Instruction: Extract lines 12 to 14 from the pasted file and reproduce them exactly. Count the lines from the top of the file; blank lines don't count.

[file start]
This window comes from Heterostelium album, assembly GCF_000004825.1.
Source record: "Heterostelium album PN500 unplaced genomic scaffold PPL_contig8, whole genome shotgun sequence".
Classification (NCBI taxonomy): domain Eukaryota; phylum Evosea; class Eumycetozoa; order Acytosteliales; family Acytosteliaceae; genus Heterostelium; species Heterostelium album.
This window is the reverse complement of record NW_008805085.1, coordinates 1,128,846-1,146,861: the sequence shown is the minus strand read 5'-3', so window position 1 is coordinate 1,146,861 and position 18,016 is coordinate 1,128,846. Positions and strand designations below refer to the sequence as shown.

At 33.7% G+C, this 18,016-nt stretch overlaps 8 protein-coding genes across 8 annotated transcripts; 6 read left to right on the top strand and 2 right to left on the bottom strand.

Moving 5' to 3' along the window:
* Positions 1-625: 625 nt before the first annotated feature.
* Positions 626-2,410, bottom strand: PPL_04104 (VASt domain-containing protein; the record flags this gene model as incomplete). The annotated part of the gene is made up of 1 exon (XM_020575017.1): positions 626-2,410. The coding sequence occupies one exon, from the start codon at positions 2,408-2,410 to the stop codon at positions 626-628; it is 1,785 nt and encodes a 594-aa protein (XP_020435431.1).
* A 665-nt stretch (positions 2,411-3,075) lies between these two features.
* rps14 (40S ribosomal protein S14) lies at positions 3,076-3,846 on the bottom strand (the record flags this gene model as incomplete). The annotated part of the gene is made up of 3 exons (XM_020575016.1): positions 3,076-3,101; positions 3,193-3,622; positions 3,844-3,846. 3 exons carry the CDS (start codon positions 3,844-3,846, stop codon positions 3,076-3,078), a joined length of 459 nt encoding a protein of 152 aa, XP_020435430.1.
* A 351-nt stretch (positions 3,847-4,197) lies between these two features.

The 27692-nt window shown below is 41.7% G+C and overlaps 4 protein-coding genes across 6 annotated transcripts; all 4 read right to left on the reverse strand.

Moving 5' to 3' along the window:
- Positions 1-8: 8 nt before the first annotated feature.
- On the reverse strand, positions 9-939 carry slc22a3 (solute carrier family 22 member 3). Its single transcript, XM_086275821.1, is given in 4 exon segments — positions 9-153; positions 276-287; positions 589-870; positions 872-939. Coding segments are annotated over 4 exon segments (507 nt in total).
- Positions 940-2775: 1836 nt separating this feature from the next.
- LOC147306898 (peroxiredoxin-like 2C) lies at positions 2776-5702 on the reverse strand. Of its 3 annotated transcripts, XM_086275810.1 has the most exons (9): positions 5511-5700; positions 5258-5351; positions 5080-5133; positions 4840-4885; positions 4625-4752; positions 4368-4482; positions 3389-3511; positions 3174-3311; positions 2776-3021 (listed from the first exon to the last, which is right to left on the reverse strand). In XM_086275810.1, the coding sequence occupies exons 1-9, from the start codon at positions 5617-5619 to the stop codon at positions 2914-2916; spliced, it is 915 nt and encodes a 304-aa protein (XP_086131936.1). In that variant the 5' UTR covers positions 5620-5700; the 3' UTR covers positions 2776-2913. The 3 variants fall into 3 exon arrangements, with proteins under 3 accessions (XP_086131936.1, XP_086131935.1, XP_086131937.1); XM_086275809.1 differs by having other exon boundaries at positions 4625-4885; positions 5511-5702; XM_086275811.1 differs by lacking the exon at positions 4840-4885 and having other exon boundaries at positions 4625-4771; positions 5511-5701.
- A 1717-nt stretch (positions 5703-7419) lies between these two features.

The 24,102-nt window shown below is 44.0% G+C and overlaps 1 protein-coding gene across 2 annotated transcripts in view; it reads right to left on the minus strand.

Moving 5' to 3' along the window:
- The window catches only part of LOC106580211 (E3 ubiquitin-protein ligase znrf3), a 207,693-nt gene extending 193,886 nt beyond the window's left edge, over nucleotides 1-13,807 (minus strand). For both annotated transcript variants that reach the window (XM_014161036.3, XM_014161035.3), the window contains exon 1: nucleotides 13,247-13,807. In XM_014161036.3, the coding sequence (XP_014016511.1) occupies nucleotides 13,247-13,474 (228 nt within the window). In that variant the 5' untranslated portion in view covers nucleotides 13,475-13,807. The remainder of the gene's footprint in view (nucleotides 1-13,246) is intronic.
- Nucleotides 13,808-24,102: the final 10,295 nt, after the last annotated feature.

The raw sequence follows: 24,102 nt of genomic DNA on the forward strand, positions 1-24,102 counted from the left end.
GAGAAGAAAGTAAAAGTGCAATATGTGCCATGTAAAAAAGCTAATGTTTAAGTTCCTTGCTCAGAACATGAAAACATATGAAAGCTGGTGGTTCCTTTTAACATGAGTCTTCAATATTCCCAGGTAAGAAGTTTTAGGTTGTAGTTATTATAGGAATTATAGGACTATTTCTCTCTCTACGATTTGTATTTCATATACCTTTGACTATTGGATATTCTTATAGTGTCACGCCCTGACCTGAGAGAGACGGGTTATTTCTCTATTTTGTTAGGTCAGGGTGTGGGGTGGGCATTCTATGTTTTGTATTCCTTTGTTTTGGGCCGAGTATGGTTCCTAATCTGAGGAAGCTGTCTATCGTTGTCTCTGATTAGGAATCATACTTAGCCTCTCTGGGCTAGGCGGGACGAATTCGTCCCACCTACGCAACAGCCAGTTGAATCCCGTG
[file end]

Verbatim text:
The 27692-nt window shown below is 41.7% G+C and overlaps 4 protein-coding genes across 6 annotated transcripts; all 4 read right to left on the reverse strand.

Moving 5' to 3' along the window:
- Positions 1-8: 8 nt before the first annotated feature.